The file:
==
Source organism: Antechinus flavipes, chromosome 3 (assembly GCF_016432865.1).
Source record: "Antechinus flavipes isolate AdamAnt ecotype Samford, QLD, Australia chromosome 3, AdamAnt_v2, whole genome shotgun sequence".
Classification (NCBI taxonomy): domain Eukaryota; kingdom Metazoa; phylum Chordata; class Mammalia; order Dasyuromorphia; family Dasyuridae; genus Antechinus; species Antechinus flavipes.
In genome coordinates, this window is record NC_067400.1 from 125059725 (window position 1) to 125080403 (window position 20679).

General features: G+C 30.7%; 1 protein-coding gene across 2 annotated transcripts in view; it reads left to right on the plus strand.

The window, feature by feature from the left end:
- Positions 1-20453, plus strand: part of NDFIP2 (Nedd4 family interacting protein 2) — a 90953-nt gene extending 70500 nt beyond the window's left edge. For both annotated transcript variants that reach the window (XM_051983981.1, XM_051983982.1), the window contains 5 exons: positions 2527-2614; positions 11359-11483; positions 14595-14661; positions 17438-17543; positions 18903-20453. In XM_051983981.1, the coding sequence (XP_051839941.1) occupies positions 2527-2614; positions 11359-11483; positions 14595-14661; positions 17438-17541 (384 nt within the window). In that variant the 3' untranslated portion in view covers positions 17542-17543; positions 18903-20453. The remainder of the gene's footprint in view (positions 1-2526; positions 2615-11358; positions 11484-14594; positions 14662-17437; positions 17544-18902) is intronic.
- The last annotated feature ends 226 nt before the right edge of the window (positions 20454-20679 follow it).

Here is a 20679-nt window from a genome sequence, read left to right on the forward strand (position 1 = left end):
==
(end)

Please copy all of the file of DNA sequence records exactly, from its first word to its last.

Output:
Source organism: Antechinus flavipes, chromosome 3 (assembly GCF_016432865.1).
Source record: "Antechinus flavipes isolate AdamAnt ecotype Samford, QLD, Australia chromosome 3, AdamAnt_v2, whole genome shotgun sequence".
Classification (NCBI taxonomy): domain Eukaryota; kingdom Metazoa; phylum Chordata; class Mammalia; order Dasyuromorphia; family Dasyuridae; genus Antechinus; species Antechinus flavipes.
In genome coordinates, this window is record NC_067400.1 from 125059725 (window position 1) to 125080403 (window position 20679).

General features: G+C 30.7%; 1 protein-coding gene across 2 annotated transcripts in view; it reads left to right on the plus strand.

The window, feature by feature from the left end:
- Positions 1-20453, plus strand: part of NDFIP2 (Nedd4 family interacting protein 2) — a 90953-nt gene extending 70500 nt beyond the window's left edge. For both annotated transcript variants that reach the window (XM_051983981.1, XM_051983982.1), the window contains 5 exons: positions 2527-2614; positions 11359-11483; positions 14595-14661; positions 17438-17543; positions 18903-20453. In XM_051983981.1, the coding sequence (XP_051839941.1) occupies positions 2527-2614; positions 11359-11483; positions 14595-14661; positions 17438-17541 (384 nt within the window). In that variant the 3' untranslated portion in view covers positions 17542-17543; positions 18903-20453. The remainder of the gene's footprint in view (positions 1-2526; positions 2615-11358; positions 11484-14594; positions 14662-17437; positions 17544-18902) is intronic.
- The last annotated feature ends 226 nt before the right edge of the window (positions 20454-20679 follow it).

Here is a 20679-nt window from a genome sequence, read left to right on the forward strand (position 1 = left end):